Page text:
Real worms. Battered. And fried. That was the menu for Conestoga Elementary School principal Ryan Lindquist after students at the Murray, Neb., school won a reading contest. Mr. Lindquist and the school's librarian challenged 294 students to read a total of 100 million words during this school year (roughly 340,000 words per student) and in return he would do something wild. Once the students reached the goal, the librarian, Jan Madsen, offered an idea from Thomas Rockwell's book, How to Eat Fried Worms. But somehow Ms. Madsen avoided the stunt. Mr. Lindquist was instead joined by a second-grade teacher (who suggested the worms would taste better if battered) and a Conestoga fifth-grader. Nebraska Gov. Dave Heineman even dropped by to fry the worms himself. But despite the governor's efforts, Mr. Lindquist needed help getting them down. His secret weapon? Teriyaki sauce and Grey Poupon.
Forget the mosquitoes, what about the camel? A West Virginia woman painting a fence had a significantly larger pest to deal with than the average insect. Somehow-authorities haven't yet said how-a camel came by and sat on the woman, who was then forced to call 911 on her cell phone to be rescued. The 1,500-pound animal wasn't easily budged either. It took a team of volunteer firefighters and the landowner to move the beast. Showing West Virginia's unfamiliarity with the desert creatures, ambulance driver Brent Hicks delivered this understatement: "There is no protocol on something like this.
Little League has met its match: a little girl. New York 11-year-old Katie Brownell struck out all 18 batters in her six-inning perfect game against an all-boys Little League team from upstate New York. In two pitching appearances, Katie mowed down 32 of 33 batters on strikes. She's no slouch at the plate, either. Through the team's first three games, she's batting .714.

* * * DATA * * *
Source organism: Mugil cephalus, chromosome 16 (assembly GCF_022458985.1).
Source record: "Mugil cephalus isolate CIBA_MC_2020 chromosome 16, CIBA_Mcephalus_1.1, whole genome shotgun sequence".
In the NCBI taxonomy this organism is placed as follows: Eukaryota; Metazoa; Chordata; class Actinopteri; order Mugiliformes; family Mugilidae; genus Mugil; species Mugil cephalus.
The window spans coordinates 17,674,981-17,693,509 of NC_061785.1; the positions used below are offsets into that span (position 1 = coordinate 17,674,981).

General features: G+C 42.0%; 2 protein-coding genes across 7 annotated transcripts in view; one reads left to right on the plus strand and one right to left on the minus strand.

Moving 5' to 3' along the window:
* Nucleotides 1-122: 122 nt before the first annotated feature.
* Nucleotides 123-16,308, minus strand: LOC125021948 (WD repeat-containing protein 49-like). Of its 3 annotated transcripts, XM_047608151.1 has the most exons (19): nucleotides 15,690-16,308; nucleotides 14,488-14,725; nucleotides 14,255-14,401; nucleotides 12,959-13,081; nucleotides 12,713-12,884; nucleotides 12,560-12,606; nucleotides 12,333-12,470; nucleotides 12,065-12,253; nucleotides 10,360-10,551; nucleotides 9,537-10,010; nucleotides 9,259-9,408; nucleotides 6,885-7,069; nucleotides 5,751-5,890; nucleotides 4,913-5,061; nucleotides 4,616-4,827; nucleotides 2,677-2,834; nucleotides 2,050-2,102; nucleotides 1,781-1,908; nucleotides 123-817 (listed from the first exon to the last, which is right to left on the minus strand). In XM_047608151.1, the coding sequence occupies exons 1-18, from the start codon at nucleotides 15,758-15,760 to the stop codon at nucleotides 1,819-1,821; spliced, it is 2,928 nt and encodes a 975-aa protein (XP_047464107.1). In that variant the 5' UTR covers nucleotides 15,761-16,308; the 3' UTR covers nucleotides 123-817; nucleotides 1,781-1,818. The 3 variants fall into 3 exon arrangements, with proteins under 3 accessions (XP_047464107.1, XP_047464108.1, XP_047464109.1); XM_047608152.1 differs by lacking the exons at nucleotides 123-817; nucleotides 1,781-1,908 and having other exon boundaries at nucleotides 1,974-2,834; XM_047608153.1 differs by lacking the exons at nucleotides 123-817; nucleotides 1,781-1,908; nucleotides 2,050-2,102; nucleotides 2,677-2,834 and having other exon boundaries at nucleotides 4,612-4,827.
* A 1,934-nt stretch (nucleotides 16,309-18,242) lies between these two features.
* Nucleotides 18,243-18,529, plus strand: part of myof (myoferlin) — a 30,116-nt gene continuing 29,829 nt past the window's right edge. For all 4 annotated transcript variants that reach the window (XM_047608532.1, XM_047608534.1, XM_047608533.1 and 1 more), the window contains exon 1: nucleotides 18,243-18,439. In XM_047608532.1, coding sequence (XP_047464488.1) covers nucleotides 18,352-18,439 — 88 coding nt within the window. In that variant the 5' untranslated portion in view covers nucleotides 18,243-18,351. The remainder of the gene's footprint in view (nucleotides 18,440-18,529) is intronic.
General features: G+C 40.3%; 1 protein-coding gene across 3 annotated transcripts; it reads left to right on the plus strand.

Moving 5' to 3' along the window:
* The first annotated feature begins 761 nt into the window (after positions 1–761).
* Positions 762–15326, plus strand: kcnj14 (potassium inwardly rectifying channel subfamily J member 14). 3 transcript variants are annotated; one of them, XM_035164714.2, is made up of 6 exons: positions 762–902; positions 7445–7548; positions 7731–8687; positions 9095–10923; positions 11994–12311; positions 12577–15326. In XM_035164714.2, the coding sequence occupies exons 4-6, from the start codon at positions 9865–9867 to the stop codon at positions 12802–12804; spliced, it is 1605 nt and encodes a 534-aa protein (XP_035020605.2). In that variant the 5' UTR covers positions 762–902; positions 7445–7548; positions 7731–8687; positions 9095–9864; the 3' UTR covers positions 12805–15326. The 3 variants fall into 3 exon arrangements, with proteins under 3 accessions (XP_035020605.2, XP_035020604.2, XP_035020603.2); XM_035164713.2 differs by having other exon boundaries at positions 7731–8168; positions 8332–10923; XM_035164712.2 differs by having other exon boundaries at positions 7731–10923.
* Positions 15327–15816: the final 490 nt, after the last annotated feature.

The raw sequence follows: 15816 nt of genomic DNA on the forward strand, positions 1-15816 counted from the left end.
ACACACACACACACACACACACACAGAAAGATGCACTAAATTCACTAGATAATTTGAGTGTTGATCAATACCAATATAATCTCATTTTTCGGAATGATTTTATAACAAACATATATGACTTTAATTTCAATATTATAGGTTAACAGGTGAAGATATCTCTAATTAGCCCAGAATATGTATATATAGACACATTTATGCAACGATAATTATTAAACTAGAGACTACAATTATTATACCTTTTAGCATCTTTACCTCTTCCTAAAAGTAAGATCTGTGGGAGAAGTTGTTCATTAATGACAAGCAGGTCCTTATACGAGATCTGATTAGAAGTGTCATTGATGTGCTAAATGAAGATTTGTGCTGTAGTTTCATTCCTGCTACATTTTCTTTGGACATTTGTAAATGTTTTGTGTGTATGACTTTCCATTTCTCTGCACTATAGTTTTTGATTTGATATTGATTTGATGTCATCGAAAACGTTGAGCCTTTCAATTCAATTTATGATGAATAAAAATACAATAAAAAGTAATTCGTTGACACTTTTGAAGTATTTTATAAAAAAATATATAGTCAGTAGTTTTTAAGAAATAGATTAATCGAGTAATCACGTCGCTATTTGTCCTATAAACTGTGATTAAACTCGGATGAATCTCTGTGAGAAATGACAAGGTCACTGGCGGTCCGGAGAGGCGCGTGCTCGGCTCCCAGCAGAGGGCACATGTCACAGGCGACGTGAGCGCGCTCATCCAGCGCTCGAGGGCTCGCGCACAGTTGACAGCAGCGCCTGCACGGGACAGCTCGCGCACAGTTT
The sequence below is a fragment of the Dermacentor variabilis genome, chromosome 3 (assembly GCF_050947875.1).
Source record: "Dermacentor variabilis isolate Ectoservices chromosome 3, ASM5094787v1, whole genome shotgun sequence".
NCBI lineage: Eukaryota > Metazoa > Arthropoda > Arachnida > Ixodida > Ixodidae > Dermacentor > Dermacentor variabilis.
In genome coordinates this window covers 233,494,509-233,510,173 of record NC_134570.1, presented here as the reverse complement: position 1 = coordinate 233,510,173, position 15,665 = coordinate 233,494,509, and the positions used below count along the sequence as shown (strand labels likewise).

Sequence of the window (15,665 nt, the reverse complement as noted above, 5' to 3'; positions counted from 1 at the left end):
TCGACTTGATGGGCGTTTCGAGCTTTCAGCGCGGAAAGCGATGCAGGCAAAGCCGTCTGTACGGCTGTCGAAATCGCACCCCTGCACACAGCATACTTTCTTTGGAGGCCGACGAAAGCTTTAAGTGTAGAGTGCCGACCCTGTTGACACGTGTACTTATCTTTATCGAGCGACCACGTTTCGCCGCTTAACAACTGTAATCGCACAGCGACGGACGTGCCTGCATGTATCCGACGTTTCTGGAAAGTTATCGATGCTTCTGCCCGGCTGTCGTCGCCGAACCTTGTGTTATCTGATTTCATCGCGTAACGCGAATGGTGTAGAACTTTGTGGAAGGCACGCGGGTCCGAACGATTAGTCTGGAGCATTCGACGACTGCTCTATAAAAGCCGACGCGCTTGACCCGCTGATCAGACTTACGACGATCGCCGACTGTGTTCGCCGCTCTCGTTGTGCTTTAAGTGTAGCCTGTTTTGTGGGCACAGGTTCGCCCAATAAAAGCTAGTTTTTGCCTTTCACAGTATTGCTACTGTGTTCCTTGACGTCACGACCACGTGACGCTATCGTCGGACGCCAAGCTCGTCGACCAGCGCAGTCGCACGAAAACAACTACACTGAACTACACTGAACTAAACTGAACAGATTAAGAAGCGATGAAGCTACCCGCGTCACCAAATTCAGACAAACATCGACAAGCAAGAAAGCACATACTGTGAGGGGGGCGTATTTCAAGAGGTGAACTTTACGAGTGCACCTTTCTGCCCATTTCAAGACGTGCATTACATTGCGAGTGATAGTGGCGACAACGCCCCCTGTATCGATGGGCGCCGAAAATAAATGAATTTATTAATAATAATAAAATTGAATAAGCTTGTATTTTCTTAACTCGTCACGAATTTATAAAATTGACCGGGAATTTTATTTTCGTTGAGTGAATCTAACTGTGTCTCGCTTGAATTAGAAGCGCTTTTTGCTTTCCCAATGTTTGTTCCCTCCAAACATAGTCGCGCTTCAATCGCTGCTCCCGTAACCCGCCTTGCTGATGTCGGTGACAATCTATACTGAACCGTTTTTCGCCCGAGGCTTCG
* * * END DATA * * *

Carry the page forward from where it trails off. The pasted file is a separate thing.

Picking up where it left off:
How many carcinogens are there in a 20-pound cigar? Gigantic cigar maker Patricio Pena may never find out. He doesn't smoke. But thanks to his 62-foot stogie, Mr. Pena has earned a spot in the Guinness Book of World Records for the longest documented cigar. It took Mr. Pena, a Dominican cigar-roller living in Puerto Rico, only 90 minutes and about 100 leaves to concoct his masterpiece. The feat was his 44th birthday present to himself.
The British authorities who picked up a soaking wet man wandering in Southeast England on April 7 still have no idea who he is. What they do know: he won't speak to anyone, but will go to a piano to play and compose music. Authorities, who moved the "Piano Man" to a mental health facility, received about 700 phone calls and 150 e-mail tips trying to pinpoint the man's identity. A Polish mime living in Italy even suggested "Piano Man" was actually a French street performer he had known. But like all the other tips, the lead fizzled. Meanwhile, since the patient won't speak, he's being allowed to compose and play on a piano provided by a local tabloid.
Mellow and yellow
Some things left behind by a work crew constructing a chimney have caused quite a stir in Holliston, Mass. That's because the work crew was most likely a group of 19th-century contractors and what they left behind was a 193-year-old bottle of whiskey. The bottle was discovered by modern workers restoring the home and most of the bottle's label is now unreadable, but homeowners could make out "1812" as the date of the whiskey. The address, "opposite Faneuil Hall Market," referring to Boston's famous landmark, could also be read. A broken cork blocked the opening, protecting a very, very well-aged whiskey.